Out of the 4,700 German farms that were closed, “there are now only 1,470 farms barred from deliveries out of the about 4,400” in the region, Lower Saxony’s agriculture ministry said in a statement released Sunday evening.
Data has been collected in cooperation with agricultural officials to allow for a “solid analysis” and “identify farms to be sure that products carry no risk for consumers,” said the statement.
However, concerns are lingering about the way the scandal is being handled. Only three out of Germany’s 16 states – North Rhine-Westphalia, Rhineland-Palatinate and Hamburg – have published numbers of eggs they believe are contaminated with dioxin, Stefan Etgeton, health and nutrition expert from the Federation of German Consumer Organisations, told broadcaster ZDF on Monday.
“We need a unified communications strategy for the states,” he said.
All eggs in European Union countries must be stamped with a producers’ code. The number identifies the farming method – for example free range or barn-laid. It also specifies the country of origin, and the producer’s own code, which includes which state the farm lies in and in which barn the egg was laid.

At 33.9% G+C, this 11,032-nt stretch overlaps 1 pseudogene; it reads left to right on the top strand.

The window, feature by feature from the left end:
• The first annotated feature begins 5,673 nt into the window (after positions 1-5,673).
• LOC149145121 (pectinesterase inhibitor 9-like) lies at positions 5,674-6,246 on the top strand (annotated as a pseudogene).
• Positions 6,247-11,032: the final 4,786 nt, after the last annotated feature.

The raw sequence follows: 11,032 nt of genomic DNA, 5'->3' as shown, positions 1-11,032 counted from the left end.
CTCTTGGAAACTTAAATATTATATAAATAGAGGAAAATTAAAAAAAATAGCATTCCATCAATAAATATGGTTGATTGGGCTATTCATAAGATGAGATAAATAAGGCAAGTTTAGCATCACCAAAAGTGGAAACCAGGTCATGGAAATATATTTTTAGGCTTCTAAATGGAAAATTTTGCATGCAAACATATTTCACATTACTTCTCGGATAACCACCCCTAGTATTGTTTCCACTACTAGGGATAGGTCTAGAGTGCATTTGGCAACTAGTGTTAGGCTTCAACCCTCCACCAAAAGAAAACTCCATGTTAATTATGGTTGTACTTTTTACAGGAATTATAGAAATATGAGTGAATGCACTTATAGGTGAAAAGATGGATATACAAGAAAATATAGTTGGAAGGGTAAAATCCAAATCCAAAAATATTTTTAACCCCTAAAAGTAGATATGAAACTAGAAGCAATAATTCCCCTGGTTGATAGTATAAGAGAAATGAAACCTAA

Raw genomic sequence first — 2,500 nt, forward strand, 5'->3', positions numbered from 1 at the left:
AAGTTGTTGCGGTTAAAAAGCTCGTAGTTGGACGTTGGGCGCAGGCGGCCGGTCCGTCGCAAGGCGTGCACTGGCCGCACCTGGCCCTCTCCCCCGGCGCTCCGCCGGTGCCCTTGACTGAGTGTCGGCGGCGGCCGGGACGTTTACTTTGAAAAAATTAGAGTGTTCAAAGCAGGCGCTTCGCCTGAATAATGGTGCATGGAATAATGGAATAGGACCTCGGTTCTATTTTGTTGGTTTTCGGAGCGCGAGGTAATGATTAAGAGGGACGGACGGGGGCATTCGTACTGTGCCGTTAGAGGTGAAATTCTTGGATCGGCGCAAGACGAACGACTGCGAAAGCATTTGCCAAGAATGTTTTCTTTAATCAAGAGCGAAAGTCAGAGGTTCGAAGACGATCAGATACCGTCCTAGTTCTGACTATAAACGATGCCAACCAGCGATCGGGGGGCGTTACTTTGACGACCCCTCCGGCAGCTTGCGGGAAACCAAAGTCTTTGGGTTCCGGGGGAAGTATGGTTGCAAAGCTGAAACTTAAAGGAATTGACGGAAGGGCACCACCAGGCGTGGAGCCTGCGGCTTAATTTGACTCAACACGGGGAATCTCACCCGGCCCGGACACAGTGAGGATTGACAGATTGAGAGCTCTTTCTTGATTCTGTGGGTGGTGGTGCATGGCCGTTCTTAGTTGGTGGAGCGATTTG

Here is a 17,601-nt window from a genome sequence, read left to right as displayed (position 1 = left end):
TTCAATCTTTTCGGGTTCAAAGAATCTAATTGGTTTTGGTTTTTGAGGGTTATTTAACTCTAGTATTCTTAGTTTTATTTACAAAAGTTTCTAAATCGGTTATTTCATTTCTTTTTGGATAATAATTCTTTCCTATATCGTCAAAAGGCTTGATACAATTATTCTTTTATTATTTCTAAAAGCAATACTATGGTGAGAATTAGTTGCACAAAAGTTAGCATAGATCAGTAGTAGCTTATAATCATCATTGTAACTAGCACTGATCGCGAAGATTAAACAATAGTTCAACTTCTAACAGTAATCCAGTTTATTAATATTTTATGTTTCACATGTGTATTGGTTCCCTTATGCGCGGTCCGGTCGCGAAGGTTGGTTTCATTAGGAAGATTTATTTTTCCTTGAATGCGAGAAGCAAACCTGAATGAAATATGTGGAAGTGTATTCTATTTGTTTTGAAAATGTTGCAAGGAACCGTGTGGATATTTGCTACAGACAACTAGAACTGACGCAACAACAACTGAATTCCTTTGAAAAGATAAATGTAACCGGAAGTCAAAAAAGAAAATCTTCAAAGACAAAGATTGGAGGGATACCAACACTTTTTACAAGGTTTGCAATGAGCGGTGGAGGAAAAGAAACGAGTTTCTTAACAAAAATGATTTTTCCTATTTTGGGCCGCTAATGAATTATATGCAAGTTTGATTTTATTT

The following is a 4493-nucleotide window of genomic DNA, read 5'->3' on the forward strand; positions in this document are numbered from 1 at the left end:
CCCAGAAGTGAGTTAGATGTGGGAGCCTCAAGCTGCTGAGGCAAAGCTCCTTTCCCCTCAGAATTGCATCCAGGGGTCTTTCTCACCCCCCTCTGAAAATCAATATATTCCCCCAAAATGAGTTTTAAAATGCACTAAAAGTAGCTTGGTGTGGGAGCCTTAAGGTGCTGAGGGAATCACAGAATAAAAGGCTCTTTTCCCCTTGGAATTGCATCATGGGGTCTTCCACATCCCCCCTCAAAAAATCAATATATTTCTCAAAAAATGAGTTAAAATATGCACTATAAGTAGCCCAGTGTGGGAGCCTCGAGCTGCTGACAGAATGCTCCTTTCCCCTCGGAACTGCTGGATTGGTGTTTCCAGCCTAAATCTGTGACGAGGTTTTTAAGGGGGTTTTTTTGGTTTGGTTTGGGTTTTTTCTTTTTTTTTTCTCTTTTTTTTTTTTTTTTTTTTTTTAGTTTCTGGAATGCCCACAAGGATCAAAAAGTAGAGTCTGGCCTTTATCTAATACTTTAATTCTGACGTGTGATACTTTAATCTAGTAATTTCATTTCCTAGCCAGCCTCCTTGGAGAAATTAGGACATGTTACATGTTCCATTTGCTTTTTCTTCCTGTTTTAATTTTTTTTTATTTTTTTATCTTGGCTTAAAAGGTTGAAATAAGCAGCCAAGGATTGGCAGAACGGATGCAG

Berlin, meanwhile, promised to take strict action ahead of talks aimed at preventing a repeat of the scandal.
South Korea, Slovakia and Russia have suspended sales or stepped up controls on food of animal origin from Germany.
Although German officials have said that none of the contaminated feed was exported, and just 136,000 eggs – annual output is 10 billion eggs – went abroad, Danish authorities on Sunday warned that poisoned feed may have entered Denmark.
“We know that one firm in Denmark has bought some feed from one of the German establishments, and that it could contain dioxin,” said Kim Vandrup Sigsgaard, who heads the alert unit for food at the Danish Veterinary and Food Administration.
The feed was for animals not intended for human consumption. “It is for breeder hens (which) … are not destined to be eaten,” he said.
He said an investigation would be launched in Denmark and that it was not certain the German feed had been delivered to its Danish purchaser.
“I think it’s in Denmark because it was purchased in November,” he said.
Authorities were alerted to the purchase Sunday by a European Union food safety system, the Rapid Alert System for Food and Feed, Vandrup Sigsgaard added.
He could not name the German feed maker and said the Danish firm could not be identified until it had been notified.